A point x in a two-dimensional space represents a vector because it has a magnitude and a direction with respect to the center (0, 0). A scalar multiplication of x represents another vector which lies on the same line (elongated or scaled down) as that of vector x. When we multiply vector x with a matrix A, it again results in a vector but now the resultant vector will be either in the same previous direction as that of x or in a new direction. Also, the resultant vector will get either scaled up or down. If the resultant vector lies in the same direction then we say vector x is Eigen vector of matrix A, otherwise, it is not an Eigen vector. A 96 seconds youtube video explains the same concept visually.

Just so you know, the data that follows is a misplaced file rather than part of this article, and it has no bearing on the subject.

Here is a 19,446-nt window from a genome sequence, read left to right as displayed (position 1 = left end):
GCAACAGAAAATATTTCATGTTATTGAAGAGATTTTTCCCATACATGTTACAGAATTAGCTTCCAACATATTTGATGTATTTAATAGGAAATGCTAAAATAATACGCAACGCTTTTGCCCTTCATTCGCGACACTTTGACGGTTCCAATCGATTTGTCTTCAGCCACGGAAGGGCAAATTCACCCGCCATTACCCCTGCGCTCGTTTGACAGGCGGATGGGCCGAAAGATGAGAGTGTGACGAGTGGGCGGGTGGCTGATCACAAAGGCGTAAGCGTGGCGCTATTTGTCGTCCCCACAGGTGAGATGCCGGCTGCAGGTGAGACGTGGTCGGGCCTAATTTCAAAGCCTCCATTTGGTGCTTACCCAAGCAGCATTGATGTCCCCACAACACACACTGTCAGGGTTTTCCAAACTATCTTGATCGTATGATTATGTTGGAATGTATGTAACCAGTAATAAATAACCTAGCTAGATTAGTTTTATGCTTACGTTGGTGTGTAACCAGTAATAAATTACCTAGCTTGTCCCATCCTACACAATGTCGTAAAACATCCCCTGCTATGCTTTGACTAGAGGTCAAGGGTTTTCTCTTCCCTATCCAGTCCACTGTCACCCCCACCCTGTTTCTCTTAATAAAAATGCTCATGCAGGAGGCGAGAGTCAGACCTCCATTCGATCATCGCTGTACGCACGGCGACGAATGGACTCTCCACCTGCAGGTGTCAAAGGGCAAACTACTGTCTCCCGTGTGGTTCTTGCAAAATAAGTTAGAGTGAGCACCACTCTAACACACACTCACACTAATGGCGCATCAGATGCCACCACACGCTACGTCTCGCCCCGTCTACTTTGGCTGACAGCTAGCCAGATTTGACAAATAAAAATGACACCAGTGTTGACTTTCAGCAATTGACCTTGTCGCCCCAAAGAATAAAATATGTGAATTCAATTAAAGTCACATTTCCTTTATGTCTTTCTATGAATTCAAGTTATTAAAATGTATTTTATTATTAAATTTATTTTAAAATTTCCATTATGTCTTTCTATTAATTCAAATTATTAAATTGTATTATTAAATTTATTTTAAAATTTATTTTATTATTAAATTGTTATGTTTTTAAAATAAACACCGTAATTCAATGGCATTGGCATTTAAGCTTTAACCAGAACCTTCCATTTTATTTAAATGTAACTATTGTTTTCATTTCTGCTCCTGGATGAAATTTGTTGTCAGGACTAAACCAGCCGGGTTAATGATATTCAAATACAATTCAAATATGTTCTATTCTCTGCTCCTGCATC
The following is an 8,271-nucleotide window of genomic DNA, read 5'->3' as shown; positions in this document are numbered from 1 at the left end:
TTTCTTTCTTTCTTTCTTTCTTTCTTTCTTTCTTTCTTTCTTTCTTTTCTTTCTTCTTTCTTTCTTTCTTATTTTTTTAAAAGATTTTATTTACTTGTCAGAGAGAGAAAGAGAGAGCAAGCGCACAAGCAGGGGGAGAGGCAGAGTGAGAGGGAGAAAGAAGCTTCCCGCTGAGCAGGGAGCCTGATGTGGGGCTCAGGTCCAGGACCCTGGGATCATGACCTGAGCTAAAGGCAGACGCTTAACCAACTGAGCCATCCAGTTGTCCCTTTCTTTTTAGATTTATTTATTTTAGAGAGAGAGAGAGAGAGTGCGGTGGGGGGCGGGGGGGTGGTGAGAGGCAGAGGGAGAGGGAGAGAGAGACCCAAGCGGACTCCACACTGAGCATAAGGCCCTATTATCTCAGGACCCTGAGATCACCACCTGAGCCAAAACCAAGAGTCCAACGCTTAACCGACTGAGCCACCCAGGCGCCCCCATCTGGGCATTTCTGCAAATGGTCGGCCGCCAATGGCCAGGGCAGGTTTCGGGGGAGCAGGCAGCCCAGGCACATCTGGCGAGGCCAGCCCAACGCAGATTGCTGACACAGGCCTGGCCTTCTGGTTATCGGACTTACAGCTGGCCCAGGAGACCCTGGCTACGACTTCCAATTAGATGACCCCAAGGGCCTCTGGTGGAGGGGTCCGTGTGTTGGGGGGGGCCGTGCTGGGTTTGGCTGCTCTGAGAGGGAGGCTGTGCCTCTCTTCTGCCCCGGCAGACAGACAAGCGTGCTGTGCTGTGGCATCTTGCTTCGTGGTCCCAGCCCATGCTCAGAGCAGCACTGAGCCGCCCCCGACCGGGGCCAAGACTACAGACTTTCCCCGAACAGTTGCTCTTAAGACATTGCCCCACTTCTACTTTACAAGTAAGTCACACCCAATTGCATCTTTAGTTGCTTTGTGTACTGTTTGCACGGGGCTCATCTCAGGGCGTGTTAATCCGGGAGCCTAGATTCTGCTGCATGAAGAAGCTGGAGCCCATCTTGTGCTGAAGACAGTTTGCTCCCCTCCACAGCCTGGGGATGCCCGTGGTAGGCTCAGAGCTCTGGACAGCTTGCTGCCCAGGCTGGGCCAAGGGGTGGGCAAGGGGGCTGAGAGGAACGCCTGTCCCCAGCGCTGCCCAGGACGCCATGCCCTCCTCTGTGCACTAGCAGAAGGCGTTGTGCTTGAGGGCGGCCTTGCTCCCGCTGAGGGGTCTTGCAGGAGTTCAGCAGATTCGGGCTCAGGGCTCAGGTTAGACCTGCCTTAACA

Corresponding to Eigen vector, we too get a scalar value () which on multiplying vector x results in the same vector as that obtained by above matrix multiplication. Mathematically,
Here, refers to Eigen Vector and refers to Eigen value.